Your resume is a key document in obtaining a job. It has to show what you have done and what value you offer to the company. But it can’t do that if it doesn’t end up in the hands of the Human Resources (HR) Department! HR is crucial during the hiring process. They screen and review resumes. If they don’t screen and review yours, you don’t stand a chance.
Most resumes in today’s world are scanned by an applicant tracking system (ATS) before a human in HR even begins to look at it. If you don’t create a resume that works with the ATS, you’re likely to be kicked out of the system.
So what can you do to make sure your resume lands in HR’s hands? Here are three tips.
Include the keywords for the position.
The ATS is set up to choose resumes of folks most likely to be able to fill the position. To do that, it searches for the keywords from the job posting. If you’re looking for a job as an accountant, for example, the job posting is likely to have words like “accountant,” “regulations,” and “taxes” in it.
The keywords need to match those in the posting exactly, whatever they are. Using similar words but not exact ones, again, puts you in the “you might get eliminated from the system” category. If the job posting says “taxes,” don’t use “taxation.”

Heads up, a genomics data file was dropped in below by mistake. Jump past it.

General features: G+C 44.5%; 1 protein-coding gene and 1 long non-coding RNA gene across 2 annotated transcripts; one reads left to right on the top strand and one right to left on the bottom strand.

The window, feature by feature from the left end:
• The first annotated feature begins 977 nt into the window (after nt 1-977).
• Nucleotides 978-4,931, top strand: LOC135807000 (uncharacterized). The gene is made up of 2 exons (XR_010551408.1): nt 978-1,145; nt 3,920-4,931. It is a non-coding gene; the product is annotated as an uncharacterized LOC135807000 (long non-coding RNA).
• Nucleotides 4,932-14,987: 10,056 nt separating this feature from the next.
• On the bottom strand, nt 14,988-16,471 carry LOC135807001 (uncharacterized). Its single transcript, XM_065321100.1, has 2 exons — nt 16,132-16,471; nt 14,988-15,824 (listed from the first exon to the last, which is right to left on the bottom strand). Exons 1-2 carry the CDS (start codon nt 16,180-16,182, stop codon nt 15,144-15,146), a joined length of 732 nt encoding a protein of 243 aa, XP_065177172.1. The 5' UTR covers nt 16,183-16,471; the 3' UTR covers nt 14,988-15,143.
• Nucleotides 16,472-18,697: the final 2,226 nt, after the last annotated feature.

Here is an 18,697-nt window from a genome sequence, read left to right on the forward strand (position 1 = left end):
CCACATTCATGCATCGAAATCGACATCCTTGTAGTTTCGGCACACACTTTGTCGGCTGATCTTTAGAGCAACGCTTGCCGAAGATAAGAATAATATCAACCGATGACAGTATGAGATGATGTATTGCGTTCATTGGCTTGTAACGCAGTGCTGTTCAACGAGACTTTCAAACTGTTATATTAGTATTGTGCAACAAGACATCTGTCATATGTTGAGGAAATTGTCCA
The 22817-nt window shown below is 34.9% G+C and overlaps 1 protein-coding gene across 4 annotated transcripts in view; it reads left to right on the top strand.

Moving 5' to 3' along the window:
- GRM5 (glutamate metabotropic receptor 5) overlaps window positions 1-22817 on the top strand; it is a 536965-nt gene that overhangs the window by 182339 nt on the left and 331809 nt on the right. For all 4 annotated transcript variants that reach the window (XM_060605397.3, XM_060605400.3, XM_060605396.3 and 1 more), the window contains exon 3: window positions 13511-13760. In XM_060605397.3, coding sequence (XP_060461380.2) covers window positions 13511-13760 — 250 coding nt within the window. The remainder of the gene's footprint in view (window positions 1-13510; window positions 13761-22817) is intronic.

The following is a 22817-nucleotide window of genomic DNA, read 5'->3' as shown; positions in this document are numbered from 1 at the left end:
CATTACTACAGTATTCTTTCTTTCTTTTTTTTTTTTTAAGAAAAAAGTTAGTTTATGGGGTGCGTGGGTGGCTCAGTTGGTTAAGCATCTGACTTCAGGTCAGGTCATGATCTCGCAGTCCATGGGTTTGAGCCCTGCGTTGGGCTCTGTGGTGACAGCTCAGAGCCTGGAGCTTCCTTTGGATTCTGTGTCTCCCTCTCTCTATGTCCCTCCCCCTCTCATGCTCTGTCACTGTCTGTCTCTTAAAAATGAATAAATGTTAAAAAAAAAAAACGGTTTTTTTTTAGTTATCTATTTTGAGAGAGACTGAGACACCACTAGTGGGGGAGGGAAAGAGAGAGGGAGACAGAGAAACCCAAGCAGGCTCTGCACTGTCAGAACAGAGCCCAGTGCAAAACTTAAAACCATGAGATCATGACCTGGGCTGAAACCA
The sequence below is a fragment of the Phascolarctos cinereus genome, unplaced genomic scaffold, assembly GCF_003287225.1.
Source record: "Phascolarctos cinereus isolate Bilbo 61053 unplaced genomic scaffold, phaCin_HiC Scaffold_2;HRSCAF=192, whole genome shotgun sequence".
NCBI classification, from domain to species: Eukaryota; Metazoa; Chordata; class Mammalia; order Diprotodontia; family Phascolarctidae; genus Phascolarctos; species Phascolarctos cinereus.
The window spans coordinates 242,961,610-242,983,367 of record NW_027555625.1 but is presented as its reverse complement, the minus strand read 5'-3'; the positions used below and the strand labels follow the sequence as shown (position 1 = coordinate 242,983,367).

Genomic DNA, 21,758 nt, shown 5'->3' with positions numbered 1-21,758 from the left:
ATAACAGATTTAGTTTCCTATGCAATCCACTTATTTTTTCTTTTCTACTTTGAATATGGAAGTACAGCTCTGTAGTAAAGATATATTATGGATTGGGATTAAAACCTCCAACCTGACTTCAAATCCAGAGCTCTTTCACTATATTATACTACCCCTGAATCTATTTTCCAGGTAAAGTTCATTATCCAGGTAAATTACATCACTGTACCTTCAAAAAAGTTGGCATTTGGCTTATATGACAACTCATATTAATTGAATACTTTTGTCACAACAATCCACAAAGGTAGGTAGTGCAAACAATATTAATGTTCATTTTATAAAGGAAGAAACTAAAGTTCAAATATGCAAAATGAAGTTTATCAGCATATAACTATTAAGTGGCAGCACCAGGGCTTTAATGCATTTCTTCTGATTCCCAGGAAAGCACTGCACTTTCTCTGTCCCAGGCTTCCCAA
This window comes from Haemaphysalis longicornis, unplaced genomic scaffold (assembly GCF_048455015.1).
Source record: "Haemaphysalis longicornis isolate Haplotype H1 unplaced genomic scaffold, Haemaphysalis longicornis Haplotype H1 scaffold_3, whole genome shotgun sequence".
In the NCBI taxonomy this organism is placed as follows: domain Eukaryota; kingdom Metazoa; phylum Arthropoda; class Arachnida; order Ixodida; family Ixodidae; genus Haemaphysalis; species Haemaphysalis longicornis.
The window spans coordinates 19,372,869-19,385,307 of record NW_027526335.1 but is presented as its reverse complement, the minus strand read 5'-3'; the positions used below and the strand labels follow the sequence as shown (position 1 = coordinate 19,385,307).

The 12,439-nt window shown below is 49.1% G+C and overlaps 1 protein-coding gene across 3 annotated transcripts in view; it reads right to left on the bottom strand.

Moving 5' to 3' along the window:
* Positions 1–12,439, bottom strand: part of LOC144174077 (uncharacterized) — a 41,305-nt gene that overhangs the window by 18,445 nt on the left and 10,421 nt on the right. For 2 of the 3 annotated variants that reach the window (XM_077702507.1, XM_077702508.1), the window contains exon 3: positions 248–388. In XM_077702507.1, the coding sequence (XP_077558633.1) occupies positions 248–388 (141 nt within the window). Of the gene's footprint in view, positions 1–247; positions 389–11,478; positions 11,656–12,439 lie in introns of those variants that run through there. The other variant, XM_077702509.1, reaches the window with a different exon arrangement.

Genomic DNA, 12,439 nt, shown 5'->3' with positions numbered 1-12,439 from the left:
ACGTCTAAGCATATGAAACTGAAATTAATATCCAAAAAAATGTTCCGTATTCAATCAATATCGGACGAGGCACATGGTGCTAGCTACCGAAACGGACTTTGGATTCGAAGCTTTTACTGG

Sit with a copy of the posting and circle the keywords. Use all the keywords you circle exactly as they appear.
Use easy to understand headings and format.
Use easy to understand headings, such as “Work Experience” and “Education.” Why? Because the ATS is also going to scan and choose resumes with related work experience if the job posting requires it. It will also scan for any educational qualifications asked for.
You may assume that “B.A., Communications, University of Massachusetts” is clearly understandable as an educational degree. Still, the ATS may not find it so unless it’s under a clear “Education” heading.
You a standard format for your resume, such as a chronological (most recent to least recent) format or a functional format (by similar duties).
Use a standard font and design.
It may be tempting to use one of your computer’s more unusual fonts for your resume. Don’t! ATS systems are set up to recognize standard fonts, such as Arial, Calibri, and Tahoma.
Similarly, don’t include unusual elements, such as pictures. Resumes need to be professional and standard in appearance, not fancy.
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